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I have a question posted here which is relatively unanswered. It's understandable as I have really been trying to figure out a way to phrase a question in a subject area I know next to nothing about.

Based on the only comment there, I feel like I could possibly ask something like: "Are all equations developed from modelling natural phenomenon?" and clarify further within the question but this too seems fairly broad and I didn't want to muddy the community water with another ambiguous question and have the other one left open as well.

Is best practice to delete the original Q and post a new one, or ask the new one, and if I get an answer - post a link back to the answer?

In this type of a situation, how do I ask / discuss the topic enough to develop a question? Is the meta a more appropriate place to ask "How would I ask a question about X" ?

Thank you in advance for your consideration and feedback!

-AL

PS - I know this has been answered here - but it was from a decade ago and I wanted to make sure this was still an accurate guideline and whether or not there was more specific feedback to my particular case.

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    $\begingroup$ I've been here for years, and I'm still unclear on what basis one should decide between "close and start over" and "edit previous question". I'm curious to see what answers this question will get. $\endgroup$
    – JonathanZ
    Nov 15, 2023 at 0:18
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    $\begingroup$ Personally I would prefer to edit a question if it needs more context which may be helpful to potential answerers. And unless the core mathematical problem changes it is better to edit the original question to add more information. A new question is preferable if you modify the problem in a significant way (say like altering hypotheses). This is more important if there are existing answers. $\endgroup$
    – Paramanand Singh Mod
    Nov 15, 2023 at 2:19
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    $\begingroup$ @ParamanandSingh - The issue is I need discussion to generate a question. For someone versed in math they can ask a precise Q - in my case - I need help on how to formulate my wonder into a Q - that's the 'Q' that's out there now. Adding more context to that I feel like will be muddy unless I am able to change the title and body together. Maybe seeing my starting point and the resultant Q is helpful - that's why I asked here because it could go both ways really so I want to defer to community best practice if that makes sense. $\endgroup$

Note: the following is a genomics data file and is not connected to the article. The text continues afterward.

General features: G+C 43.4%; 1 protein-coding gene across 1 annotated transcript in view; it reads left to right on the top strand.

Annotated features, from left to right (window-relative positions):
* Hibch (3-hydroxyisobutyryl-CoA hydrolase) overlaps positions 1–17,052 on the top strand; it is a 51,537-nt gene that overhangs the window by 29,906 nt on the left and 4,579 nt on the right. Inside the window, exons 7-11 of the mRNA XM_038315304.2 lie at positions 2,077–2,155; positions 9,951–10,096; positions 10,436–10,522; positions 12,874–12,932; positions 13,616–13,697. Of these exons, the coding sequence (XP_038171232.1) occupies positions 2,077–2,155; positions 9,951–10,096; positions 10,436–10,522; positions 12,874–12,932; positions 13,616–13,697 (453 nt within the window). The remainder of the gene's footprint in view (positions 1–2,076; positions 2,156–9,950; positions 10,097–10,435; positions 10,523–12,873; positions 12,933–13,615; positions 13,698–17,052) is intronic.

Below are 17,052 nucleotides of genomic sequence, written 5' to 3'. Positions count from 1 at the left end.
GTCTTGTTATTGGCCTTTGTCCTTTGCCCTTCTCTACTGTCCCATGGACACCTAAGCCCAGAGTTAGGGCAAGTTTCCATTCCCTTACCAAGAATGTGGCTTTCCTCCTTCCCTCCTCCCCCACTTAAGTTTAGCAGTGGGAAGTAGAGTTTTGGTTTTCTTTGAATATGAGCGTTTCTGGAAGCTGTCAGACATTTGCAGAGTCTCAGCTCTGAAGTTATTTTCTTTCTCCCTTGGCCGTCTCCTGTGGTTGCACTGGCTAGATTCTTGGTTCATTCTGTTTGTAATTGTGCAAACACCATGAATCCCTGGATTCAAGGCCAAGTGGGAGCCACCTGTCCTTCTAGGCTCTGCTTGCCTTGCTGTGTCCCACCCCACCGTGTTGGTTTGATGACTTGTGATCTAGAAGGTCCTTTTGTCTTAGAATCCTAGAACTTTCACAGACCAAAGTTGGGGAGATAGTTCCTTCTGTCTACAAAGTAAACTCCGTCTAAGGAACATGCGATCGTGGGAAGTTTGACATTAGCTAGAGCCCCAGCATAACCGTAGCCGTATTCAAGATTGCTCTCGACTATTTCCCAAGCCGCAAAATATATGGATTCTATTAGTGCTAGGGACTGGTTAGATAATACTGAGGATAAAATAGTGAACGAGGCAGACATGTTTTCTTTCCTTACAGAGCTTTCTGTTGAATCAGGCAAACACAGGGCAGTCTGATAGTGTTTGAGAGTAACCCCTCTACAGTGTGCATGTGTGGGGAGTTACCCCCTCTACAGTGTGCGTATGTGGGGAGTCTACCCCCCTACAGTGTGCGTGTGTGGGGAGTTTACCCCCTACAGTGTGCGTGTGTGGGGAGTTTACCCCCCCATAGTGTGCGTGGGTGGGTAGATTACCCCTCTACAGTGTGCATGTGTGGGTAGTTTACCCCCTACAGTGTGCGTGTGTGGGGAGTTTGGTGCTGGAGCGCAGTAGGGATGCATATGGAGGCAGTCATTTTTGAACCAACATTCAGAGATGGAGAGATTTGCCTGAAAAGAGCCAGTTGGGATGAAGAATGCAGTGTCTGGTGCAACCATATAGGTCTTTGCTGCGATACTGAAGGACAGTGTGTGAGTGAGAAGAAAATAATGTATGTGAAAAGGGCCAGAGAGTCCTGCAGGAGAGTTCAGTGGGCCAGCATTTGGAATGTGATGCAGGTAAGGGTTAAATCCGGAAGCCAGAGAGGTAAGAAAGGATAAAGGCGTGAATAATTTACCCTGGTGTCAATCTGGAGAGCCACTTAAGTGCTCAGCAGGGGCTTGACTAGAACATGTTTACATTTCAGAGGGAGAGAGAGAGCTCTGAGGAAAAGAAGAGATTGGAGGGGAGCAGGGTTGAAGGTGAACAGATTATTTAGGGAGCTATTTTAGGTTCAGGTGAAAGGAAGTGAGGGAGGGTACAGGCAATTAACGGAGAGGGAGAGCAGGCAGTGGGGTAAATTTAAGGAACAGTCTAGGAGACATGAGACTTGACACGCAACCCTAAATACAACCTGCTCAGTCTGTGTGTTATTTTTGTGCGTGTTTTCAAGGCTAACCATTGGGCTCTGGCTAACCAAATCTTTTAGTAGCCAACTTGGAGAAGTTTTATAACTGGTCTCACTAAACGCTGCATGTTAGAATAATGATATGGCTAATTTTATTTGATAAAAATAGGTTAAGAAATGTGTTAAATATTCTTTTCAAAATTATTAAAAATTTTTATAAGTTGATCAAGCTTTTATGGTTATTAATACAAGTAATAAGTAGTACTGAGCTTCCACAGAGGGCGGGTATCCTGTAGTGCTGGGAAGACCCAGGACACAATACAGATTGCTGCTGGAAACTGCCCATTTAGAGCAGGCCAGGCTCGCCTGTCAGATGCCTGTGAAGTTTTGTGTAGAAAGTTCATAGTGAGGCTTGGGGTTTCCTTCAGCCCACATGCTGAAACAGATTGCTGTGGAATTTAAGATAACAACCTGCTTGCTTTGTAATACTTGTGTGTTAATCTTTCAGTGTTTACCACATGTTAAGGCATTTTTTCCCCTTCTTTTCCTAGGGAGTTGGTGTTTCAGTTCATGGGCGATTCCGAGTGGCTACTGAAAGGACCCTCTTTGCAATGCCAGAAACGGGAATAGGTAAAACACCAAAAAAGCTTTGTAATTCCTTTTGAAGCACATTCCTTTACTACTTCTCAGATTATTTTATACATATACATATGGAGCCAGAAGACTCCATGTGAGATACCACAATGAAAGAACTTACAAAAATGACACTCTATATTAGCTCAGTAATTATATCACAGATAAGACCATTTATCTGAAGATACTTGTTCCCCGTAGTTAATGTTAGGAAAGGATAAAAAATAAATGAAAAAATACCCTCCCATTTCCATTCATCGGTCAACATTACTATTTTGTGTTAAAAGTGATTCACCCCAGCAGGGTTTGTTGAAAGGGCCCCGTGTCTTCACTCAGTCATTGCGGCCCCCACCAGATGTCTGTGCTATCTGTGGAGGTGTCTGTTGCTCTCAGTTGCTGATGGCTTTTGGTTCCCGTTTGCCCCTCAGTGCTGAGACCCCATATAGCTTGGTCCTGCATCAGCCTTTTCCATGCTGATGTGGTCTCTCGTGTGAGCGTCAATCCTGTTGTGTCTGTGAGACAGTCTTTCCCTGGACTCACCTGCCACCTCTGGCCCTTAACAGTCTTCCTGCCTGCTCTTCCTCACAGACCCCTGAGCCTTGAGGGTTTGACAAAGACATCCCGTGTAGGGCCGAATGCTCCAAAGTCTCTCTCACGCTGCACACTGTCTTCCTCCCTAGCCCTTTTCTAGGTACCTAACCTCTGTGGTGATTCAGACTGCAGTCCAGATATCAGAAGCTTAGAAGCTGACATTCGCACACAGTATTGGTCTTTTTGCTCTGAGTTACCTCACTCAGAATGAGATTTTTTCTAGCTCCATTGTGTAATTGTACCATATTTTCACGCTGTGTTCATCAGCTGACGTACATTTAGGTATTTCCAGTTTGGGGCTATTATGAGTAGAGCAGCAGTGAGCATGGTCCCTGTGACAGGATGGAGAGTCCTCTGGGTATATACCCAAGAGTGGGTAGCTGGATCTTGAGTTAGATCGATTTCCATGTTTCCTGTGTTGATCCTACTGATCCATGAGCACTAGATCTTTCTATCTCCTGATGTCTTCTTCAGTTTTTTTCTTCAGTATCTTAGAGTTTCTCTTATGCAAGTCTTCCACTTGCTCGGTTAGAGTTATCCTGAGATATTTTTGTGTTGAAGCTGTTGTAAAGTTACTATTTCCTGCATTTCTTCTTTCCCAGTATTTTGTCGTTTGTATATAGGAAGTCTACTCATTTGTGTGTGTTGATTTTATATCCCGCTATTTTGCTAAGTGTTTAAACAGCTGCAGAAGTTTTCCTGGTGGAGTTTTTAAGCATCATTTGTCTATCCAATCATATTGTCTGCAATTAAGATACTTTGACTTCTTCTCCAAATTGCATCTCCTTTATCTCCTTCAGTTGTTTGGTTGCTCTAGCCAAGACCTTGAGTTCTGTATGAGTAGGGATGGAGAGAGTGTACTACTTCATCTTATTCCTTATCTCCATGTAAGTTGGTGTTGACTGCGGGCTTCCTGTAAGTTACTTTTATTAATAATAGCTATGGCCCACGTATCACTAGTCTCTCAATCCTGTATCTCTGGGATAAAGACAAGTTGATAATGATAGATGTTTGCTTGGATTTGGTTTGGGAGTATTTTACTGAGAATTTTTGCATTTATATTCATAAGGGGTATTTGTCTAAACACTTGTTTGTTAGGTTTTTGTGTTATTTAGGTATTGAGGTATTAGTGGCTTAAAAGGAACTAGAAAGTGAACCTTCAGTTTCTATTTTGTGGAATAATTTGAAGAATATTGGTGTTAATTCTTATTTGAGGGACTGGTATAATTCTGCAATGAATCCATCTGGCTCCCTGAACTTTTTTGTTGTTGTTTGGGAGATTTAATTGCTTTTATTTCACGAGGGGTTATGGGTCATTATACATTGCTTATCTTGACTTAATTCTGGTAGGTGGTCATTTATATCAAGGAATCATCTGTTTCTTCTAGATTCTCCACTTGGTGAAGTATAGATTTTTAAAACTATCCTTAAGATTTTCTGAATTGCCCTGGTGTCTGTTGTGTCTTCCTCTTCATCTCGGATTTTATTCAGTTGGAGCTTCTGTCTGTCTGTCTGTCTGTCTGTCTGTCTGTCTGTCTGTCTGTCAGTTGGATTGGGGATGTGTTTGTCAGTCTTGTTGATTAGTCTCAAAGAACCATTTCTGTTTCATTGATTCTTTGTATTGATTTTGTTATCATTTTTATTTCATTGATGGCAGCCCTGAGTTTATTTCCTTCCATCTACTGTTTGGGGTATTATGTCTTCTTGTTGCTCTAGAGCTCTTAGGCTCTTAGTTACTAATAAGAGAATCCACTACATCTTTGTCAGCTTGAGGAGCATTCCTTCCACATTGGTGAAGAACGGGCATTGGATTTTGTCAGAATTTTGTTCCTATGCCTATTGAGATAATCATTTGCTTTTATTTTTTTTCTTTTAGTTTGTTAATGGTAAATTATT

– A L
    Nov 15, 2023 at 2:41
  • $\begingroup$ I know it's been a while (and your question on the main site is actually closed now, making this kind of moot with respect to that specific question), but if you need discussion, it's probably best to start in a place like Mathematics Chat. The idea is that once a question is actually posted on Mathematics, it shouldn't need discussion, it should need an answer and be written in a way that accepts an answer. $\endgroup$
    – David Z
    Nov 28, 2023 at 2:39
  • $\begingroup$ @DavidZ - Thank you! That's awesome feedback man! Do you want to propose an answer to that effect so I can mark it as such? I think that would be very helpful for people wondering how they go about refining a concept before submitting an official question (if it's not already posted somewhere and I just missed it). Either way - thank you! -AL $\endgroup$
    – A L
    Dec 18, 2023 at 6:11
  • $\begingroup$ Well, I didn't think I was really answering your question here, but sure, if you think that would be a satisfactory answer I'm happy to add it. I'll do that now. $\endgroup$
    – David Z
    Dec 18, 2023 at 6:43

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As I post this your question is closed, so it's a bit of a moot point for your specific case. But in the interest of helping other people who may come across this (or future you, if you decide to improve your question and it gets reopened)....

The way things are supposed to work on Stack Exchange sites is that you post a question, then someone posts an answer to that question, and that's that. The question you post is not supposed to require any discussion in order for it to be answerable, and similarly, the answer someone posts is not supposed to require back-and-forth discussion in order to be an answer to your question. Of course, it often happens that you post a question that you think is ready, but in reality it's not quite ready, it needs some clarification or something, and that's okay - some amount of that can be handled with comments and edits. But you shouldn't go into it expecting to use comments and edits to fine-tune your question. They make the experience more confusing for readers, so it's best to minimize those.

If you have a question where you expect to need some back-and-forth discussion to make it ready, the place to handle that would be on the chat site. That site is specifically targeted at discussion, unlike the main site, and you should be able to get help improving your question there. (Just make sure to pick an appropriate chat room.)

In your specific case, if your original question hadn't already been closed, I would probably suggest deleting it if you know that you need some discussion to develop it. Save the link to the question first, since once the discussion is concluded, you might be able to undelete it and edit it to be in its final form. (If you can't, or if you lose the link, no harm in posting a new one after the original is deleted.) However, it's never your responsibility to delete your own question. It would be a valid option to just leave it up, and if the community thinks it shouldn't be there, it's up to them to close it.

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